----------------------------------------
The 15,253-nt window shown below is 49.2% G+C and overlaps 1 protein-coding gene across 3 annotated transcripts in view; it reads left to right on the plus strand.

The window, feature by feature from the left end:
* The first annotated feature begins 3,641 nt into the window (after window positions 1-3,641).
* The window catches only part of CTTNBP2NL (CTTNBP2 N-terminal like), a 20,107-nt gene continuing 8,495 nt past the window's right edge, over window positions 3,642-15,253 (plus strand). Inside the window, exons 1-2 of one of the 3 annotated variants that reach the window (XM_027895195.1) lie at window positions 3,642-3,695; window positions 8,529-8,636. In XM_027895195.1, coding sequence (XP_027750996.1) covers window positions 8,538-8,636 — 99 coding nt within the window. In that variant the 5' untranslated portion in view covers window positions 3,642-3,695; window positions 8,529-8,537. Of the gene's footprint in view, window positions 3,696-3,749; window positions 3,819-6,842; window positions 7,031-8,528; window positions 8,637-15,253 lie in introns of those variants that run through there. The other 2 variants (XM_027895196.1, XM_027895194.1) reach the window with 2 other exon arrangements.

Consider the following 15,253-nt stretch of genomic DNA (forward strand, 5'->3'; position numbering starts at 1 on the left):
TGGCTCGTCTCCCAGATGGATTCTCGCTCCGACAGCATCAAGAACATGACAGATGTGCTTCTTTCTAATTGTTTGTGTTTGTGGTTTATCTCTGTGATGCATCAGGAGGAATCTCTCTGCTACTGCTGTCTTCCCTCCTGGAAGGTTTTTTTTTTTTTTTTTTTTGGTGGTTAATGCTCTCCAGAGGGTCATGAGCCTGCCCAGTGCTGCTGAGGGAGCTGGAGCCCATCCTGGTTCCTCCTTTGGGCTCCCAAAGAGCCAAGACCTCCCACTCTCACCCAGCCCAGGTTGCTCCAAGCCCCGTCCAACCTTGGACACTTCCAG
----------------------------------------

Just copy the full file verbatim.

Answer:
The 15,253-nt window shown below is 49.2% G+C and overlaps 1 protein-coding gene across 3 annotated transcripts in view; it reads left to right on the plus strand.

The window, feature by feature from the left end:
* The first annotated feature begins 3,641 nt into the window (after window positions 1-3,641).
* The window catches only part of CTTNBP2NL (CTTNBP2 N-terminal like), a 20,107-nt gene continuing 8,495 nt past the window's right edge, over window positions 3,642-15,253 (plus strand). Inside the window, exons 1-2 of one of the 3 annotated variants that reach the window (XM_027895195.1) lie at window positions 3,642-3,695; window positions 8,529-8,636. In XM_027895195.1, coding sequence (XP_027750996.1) covers window positions 8,538-8,636 — 99 coding nt within the window. In that variant the 5' untranslated portion in view covers window positions 3,642-3,695; window positions 8,529-8,537. Of the gene's footprint in view, window positions 3,696-3,749; window positions 3,819-6,842; window positions 7,031-8,528; window positions 8,637-15,253 lie in introns of those variants that run through there. The other 2 variants (XM_027895196.1, XM_027895194.1) reach the window with 2 other exon arrangements.

Consider the following 15,253-nt stretch of genomic DNA (forward strand, 5'->3'; position numbering starts at 1 on the left):
TGGCTCGTCTCCCAGATGGATTCTCGCTCCGACAGCATCAAGAACATGACAGATGTGCTTCTTTCTAATTGTTTGTGTTTGTGGTTTATCTCTGTGATGCATCAGGAGGAATCTCTCTGCTACTGCTGTCTTCCCTCCTGGAAGGTTTTTTTTTTTTTTTTTTTTGGTGGTTAATGCTCTCCAGAGGGTCATGAGCCTGCCCAGTGCTGCTGAGGGAGCTGGAGCCCATCCTGGTTCCTCCTTTGGGCTCCCAAAGAGCCAAGACCTCCCACTCTCACCCAGCCCAGGTTGCTCCAAGCCCCGTCCAACCTTGGACACTTCCAG